Visualizing science: how colour determines what we see

May 21, 2020

Article originally appeared in the Eos: Science News by AGU (date: May 21, 2020).

Color plays a major role in the analysis and communication of scientific information. New tools are helping to improve how color can be applied more accurately and effectively to data.

Scientific visualizations play multiple roles of helping people quantify, interpret, evaluate, and communicate information. Their importance in the exploration and discovery of data is immense and is growing with advances in computational power, yet visualization’s single most effective encoder—color—remains vastly understudied. Although the macroscale effects of such neglect on public perception of issues like climate change are yet unknown, many groups are beginning to devote greater resources to designing their visualizations with the public in mind.

“Data visualization is a language, and, foundationally, you’re trying to tell a story. Color is a huge part of this.”Ed Hawkins, a lead author of the upcoming sixth Intergovernmental Panel on Climate Change (IPCC) report and creator of the now-viral “Warming Stripes” graphic, said the IPCC pays multiple graphic designers to transform complex visualizations into simplified graphics. “We have to be able to reach a very broad audience,” Hawkins added. “Not just for general communication, but also to inform policy decisions and to help people respond to risks that threaten their way of life.” Hawkins and his team spend “a lot of time” focusing on color blindness issues in addition to readability and semantic understanding of color.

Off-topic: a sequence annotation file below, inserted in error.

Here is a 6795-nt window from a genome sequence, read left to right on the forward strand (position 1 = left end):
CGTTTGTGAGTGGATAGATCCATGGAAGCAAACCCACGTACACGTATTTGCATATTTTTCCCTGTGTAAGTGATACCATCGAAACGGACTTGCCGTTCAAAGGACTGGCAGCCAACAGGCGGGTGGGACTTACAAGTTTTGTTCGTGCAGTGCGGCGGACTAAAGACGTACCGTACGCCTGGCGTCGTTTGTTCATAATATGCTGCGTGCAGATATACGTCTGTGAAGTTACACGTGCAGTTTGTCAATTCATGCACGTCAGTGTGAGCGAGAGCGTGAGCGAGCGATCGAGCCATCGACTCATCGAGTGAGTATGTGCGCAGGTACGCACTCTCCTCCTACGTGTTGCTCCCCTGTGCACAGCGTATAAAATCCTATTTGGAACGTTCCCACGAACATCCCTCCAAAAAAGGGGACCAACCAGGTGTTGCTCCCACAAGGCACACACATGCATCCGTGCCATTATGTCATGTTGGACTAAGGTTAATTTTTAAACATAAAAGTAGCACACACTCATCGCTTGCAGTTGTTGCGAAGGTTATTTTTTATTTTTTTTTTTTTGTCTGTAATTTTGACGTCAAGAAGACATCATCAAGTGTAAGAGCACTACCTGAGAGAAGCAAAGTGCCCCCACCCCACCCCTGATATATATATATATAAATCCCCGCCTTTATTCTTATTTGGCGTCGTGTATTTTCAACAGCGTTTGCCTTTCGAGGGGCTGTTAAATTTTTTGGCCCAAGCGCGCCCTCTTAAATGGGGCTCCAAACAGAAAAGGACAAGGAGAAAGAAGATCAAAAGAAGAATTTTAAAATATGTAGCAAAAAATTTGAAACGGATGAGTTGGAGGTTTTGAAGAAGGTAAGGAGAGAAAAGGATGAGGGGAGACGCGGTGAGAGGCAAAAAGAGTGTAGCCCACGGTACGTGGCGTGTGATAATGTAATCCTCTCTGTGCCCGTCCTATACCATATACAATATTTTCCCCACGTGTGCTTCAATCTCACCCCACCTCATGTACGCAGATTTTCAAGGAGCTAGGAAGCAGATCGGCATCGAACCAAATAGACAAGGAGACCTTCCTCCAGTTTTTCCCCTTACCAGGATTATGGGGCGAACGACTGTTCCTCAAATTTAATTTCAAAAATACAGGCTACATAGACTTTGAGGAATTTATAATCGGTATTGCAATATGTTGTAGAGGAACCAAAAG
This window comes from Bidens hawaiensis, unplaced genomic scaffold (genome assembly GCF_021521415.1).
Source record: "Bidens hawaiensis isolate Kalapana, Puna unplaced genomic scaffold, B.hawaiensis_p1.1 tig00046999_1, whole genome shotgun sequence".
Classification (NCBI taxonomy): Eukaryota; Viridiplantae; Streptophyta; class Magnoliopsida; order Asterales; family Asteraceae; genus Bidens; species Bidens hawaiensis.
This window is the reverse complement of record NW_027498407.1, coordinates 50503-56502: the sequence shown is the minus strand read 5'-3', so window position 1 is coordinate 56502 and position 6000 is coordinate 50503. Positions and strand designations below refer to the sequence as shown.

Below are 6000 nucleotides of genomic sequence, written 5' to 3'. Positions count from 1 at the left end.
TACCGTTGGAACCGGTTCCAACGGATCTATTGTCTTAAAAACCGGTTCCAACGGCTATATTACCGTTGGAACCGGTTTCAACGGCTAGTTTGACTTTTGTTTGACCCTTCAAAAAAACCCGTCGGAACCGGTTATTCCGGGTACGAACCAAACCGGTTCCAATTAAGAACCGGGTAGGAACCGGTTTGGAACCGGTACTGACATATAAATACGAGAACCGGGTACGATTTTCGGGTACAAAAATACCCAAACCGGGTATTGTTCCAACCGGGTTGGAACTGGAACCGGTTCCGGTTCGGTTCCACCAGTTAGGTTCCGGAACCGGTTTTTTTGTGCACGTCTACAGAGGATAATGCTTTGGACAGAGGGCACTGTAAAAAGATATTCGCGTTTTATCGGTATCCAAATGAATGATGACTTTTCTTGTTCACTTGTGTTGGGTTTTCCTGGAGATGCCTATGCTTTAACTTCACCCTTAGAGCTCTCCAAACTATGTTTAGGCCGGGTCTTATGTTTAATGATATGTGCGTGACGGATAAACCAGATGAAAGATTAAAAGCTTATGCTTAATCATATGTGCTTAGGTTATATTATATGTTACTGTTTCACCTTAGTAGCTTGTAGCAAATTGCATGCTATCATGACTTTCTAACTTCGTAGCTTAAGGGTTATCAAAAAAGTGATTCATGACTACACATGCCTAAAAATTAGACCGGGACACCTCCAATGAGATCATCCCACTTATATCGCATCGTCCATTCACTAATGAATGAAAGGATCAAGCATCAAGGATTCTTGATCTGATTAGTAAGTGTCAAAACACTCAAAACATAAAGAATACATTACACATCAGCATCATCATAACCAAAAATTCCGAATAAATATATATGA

Keeping in mind the difference in perception between those publishing reports and those reading them is imperative, according to Lyn Bartram, a professor in the School of Interactive Art and Technology at Simon Fraser University and director of the Vancouver Institute for Visual Analytics. “Rather than engaging people in the experience of understanding big data, we just sort of throw the facts out there and wash our hands of the affair,” she said. “Data visualization is a language, and, foundationally, you’re trying to tell a story. Color is a huge part of this.”

If researchers do not behave as if they are in conversation with their audience, Bartram said, their work will have little impact. “The democratization of data visualization means that it has become media; it is no longer just a means to an end for scientists,” she said. “Visualization has become so much more than just a tool. It is now a part of our conversations and decision-making as a society at large.”

Read the full article featuring comments from Dr. Lyn Bartram via Eos: Science News by AGU.